SmugMug vows to refocus Flickr from clicks to community.
The sale of photo sharing site Flickr to rival service SmugMug should be good news for the photographic community from pros to hobbyists if it makes good on its word to preserve photography as the global language of storytelling. That at least is the aim of SmugMug chief Don MacAskill who added, in a statement announcing the deal, that he wouldn’t try to turn Flickr into the next Instagram or Snapchat.
"Those services are already doing a really good job at being themselves," he said. Flickr and SmugMug users he added, are less interested in “hunting for that ephemeral burst of likes and instead are interested in that photo telling its story forever - those are the people we have always been interested in.
RedShark News can certainly endorse his view that “the enduring quality of photography is so much more than clicks and likes - photography has the power to change the world.”
The two brands and services are set to continue to operate as separate entities for the time being. According to an official Flickr blog there is no plan to merge the products.
SmugMug was founded in 2002, two years before Flickr and is the smaller of the two as it stands. SmugMug has millions of customers and billions of photos, according to the company. Flickr has about 75 million registered users and tens of billions of photos. A price for the deal was not disclosed.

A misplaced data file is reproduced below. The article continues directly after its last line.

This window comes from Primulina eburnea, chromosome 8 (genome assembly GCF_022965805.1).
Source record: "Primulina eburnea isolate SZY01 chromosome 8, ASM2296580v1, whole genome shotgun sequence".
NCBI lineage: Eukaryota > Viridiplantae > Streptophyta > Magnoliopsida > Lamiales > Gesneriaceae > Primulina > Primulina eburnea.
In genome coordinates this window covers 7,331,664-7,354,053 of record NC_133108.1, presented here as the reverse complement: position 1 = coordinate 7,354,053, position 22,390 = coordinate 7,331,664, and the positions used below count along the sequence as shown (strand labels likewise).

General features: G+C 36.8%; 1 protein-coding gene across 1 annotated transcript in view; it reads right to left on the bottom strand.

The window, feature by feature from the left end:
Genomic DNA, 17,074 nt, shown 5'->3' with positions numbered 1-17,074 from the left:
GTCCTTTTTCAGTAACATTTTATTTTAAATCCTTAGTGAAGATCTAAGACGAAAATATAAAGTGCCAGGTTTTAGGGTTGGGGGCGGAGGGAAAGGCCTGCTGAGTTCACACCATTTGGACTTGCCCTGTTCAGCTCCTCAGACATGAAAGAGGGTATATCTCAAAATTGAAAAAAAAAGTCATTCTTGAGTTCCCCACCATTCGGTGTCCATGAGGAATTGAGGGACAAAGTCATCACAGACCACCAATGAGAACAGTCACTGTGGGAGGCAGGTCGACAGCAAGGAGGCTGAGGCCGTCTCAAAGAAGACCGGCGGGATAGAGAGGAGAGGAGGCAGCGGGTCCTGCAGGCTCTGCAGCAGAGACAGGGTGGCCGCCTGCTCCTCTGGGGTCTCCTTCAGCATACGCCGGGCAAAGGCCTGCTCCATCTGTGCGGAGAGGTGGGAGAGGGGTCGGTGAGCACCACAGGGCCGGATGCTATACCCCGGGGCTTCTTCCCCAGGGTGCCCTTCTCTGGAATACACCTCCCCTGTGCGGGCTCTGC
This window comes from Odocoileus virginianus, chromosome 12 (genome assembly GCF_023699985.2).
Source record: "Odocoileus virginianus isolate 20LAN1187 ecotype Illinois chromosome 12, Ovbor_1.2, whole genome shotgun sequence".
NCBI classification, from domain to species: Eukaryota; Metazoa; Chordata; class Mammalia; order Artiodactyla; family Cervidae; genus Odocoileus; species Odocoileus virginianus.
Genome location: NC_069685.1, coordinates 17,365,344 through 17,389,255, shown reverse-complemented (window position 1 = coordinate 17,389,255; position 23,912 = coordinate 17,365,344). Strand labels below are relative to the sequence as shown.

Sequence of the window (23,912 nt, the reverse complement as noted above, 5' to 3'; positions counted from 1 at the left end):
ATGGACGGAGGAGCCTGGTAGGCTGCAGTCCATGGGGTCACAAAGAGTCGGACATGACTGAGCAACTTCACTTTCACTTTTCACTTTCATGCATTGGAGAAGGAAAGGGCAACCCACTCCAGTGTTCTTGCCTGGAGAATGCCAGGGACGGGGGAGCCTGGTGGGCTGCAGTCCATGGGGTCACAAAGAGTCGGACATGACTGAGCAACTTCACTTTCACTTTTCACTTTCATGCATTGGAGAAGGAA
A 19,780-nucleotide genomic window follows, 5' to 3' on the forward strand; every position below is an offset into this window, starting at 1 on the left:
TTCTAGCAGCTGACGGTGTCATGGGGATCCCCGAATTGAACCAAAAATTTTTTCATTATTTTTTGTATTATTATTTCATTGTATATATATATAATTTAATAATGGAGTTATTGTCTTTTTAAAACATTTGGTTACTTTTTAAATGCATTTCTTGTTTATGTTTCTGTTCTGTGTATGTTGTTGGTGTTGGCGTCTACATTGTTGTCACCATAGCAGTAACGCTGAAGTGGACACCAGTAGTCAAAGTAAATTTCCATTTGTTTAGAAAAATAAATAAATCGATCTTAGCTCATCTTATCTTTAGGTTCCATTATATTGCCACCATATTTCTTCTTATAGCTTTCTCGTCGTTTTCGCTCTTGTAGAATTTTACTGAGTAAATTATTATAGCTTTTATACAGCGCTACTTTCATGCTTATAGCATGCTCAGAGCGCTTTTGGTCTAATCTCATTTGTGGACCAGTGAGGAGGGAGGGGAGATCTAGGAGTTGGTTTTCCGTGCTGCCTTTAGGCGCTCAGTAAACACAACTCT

SmugMug differs in offering a place for professional photographers to directly sell digital and print media to customers and to set their own pricing. It's always been a subscription site with customers pay between U$4 (Euro3.2) and U$30 (Euro24) for hosting plans. Flickr on the other hand grew faster as a free site relying largely on advertising, later adding a premium pay tier for those wanting to get rid of ads and to access other features.
It ran up against the photo-centric social networks like Instagram and stalled under Yahoo since being bought in 2005 for U$35 million. Last year it became part of U.S telecoms operator Verizon when Yahoo was bought out for U$4.5 billion.
It is worth noting that SmugMug has prided itself on having very photographer-friendly terms without some of the standard verbiage and licenses that many platforms grant themselves to use your data in a way that best suits them. This is one of the reasons Flickr users may be better off in a new home.
That said, Flickr users do have until May 25 to either accept SmugMug’s terms and conditions or opt out. If you do nothing in that time, your account will simply transition to SmugMug’s terms. Over time, Flickr’s sign-in will be separated from Yahoo’s and when that happens, you’ll have the ability to choose how you log in.
If you want to keep your Flickr account and data from being transferred, you must go to your Flickr account to download the photos and videos you want to keep, then delete your account from your Account Settings.
Flickr’s acquisition comes two months after Canadian photo-sharing service 500px was bought by Beijing-based Visual China Group for about U$17 million.